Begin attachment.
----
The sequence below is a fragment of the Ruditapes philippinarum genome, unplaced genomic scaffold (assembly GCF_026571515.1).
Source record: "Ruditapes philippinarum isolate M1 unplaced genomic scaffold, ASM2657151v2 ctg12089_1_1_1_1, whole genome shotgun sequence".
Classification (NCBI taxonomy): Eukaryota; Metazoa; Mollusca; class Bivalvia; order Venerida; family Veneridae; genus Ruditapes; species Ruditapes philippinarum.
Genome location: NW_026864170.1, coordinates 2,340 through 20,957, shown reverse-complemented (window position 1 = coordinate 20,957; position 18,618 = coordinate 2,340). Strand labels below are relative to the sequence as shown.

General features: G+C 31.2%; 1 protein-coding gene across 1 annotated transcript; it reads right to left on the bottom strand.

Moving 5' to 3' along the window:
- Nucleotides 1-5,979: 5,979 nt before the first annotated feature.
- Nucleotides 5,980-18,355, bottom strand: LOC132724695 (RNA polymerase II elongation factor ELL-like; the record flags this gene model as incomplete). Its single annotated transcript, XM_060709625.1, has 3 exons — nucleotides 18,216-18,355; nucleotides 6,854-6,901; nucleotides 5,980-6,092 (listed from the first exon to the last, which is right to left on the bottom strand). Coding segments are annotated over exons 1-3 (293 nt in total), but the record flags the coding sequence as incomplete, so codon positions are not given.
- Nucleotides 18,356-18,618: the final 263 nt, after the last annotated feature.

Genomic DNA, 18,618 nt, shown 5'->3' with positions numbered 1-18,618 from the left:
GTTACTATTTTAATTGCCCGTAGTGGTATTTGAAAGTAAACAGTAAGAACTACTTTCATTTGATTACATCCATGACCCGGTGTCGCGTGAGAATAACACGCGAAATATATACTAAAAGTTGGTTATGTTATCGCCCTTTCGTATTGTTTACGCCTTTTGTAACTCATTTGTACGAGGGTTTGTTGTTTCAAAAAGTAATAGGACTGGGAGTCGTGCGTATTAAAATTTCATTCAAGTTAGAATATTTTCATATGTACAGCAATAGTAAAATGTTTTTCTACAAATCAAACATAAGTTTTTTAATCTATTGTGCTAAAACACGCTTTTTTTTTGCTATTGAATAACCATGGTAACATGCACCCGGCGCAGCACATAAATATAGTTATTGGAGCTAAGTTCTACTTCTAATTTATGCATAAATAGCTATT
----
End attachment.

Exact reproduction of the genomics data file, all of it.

The sequence below is a fragment of the Ruditapes philippinarum genome, unplaced genomic scaffold (assembly GCF_026571515.1).
Source record: "Ruditapes philippinarum isolate M1 unplaced genomic scaffold, ASM2657151v2 ctg12089_1_1_1_1, whole genome shotgun sequence".
Classification (NCBI taxonomy): Eukaryota; Metazoa; Mollusca; class Bivalvia; order Venerida; family Veneridae; genus Ruditapes; species Ruditapes philippinarum.
Genome location: NW_026864170.1, coordinates 2,340 through 20,957, shown reverse-complemented (window position 1 = coordinate 20,957; position 18,618 = coordinate 2,340). Strand labels below are relative to the sequence as shown.

General features: G+C 31.2%; 1 protein-coding gene across 1 annotated transcript; it reads right to left on the bottom strand.

Moving 5' to 3' along the window:
- Nucleotides 1-5,979: 5,979 nt before the first annotated feature.
- Nucleotides 5,980-18,355, bottom strand: LOC132724695 (RNA polymerase II elongation factor ELL-like; the record flags this gene model as incomplete). Its single annotated transcript, XM_060709625.1, has 3 exons — nucleotides 18,216-18,355; nucleotides 6,854-6,901; nucleotides 5,980-6,092 (listed from the first exon to the last, which is right to left on the bottom strand). Coding segments are annotated over exons 1-3 (293 nt in total), but the record flags the coding sequence as incomplete, so codon positions are not given.
- Nucleotides 18,356-18,618: the final 263 nt, after the last annotated feature.

Genomic DNA, 18,618 nt, shown 5'->3' with positions numbered 1-18,618 from the left:
GTTACTATTTTAATTGCCCGTAGTGGTATTTGAAAGTAAACAGTAAGAACTACTTTCATTTGATTACATCCATGACCCGGTGTCGCGTGAGAATAACACGCGAAATATATACTAAAAGTTGGTTATGTTATCGCCCTTTCGTATTGTTTACGCCTTTTGTAACTCATTTGTACGAGGGTTTGTTGTTTCAAAAAGTAATAGGACTGGGAGTCGTGCGTATTAAAATTTCATTCAAGTTAGAATATTTTCATATGTACAGCAATAGTAAAATGTTTTTCTACAAATCAAACATAAGTTTTTTAATCTATTGTGCTAAAACACGCTTTTTTTTTGCTATTGAATAACCATGGTAACATGCACCCGGCGCAGCACATAAATATAGTTATTGGAGCTAAGTTCTACTTCTAATTTATGCATAAATAGCTATT